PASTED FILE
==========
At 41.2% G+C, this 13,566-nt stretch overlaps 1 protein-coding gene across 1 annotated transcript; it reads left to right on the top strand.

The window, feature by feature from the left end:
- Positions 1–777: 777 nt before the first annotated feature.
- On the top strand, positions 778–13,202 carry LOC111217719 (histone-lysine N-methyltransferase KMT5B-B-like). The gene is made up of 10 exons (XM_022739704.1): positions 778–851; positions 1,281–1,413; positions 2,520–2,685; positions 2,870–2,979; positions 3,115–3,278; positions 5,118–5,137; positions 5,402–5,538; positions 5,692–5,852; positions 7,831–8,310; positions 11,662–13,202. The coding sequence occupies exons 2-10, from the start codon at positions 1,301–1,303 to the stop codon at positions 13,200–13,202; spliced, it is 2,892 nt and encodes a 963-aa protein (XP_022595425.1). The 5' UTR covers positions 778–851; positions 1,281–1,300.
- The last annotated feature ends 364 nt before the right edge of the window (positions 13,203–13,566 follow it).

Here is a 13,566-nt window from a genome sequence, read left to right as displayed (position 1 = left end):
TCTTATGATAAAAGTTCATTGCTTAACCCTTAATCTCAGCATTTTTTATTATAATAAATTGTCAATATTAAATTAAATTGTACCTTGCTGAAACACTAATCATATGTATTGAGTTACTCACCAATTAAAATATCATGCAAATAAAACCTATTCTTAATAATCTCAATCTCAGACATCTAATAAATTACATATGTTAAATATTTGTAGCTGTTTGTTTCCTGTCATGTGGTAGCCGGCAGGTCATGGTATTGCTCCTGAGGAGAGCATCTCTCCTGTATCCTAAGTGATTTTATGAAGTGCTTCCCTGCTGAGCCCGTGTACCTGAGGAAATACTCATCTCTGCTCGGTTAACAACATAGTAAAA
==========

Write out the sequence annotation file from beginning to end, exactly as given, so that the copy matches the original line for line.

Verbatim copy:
At 41.2% G+C, this 13,566-nt stretch overlaps 1 protein-coding gene across 1 annotated transcript; it reads left to right on the top strand.

The window, feature by feature from the left end:
- Positions 1–777: 777 nt before the first annotated feature.
- On the top strand, positions 778–13,202 carry LOC111217719 (histone-lysine N-methyltransferase KMT5B-B-like). The gene is made up of 10 exons (XM_022739704.1): positions 778–851; positions 1,281–1,413; positions 2,520–2,685; positions 2,870–2,979; positions 3,115–3,278; positions 5,118–5,137; positions 5,402–5,538; positions 5,692–5,852; positions 7,831–8,310; positions 11,662–13,202. The coding sequence occupies exons 2-10, from the start codon at positions 1,301–1,303 to the stop codon at positions 13,200–13,202; spliced, it is 2,892 nt and encodes a 963-aa protein (XP_022595425.1). The 5' UTR covers positions 778–851; positions 1,281–1,300.
- The last annotated feature ends 364 nt before the right edge of the window (positions 13,203–13,566 follow it).

Here is a 13,566-nt window from a genome sequence, read left to right as displayed (position 1 = left end):
TCTTATGATAAAAGTTCATTGCTTAACCCTTAATCTCAGCATTTTTTATTATAATAAATTGTCAATATTAAATTAAATTGTACCTTGCTGAAACACTAATCATATGTATTGAGTTACTCACCAATTAAAATATCATGCAAATAAAACCTATTCTTAATAATCTCAATCTCAGACATCTAATAAATTACATATGTTAAATATTTGTAGCTGTTTGTTTCCTGTCATGTGGTAGCCGGCAGGTCATGGTATTGCTCCTGAGGAGAGCATCTCTCCTGTATCCTAAGTGATTTTATGAAGTGCTTCCCTGCTGAGCCCGTGTACCTGAGGAAATACTCATCTCTGCTCGGTTAACAACATAGTAAAA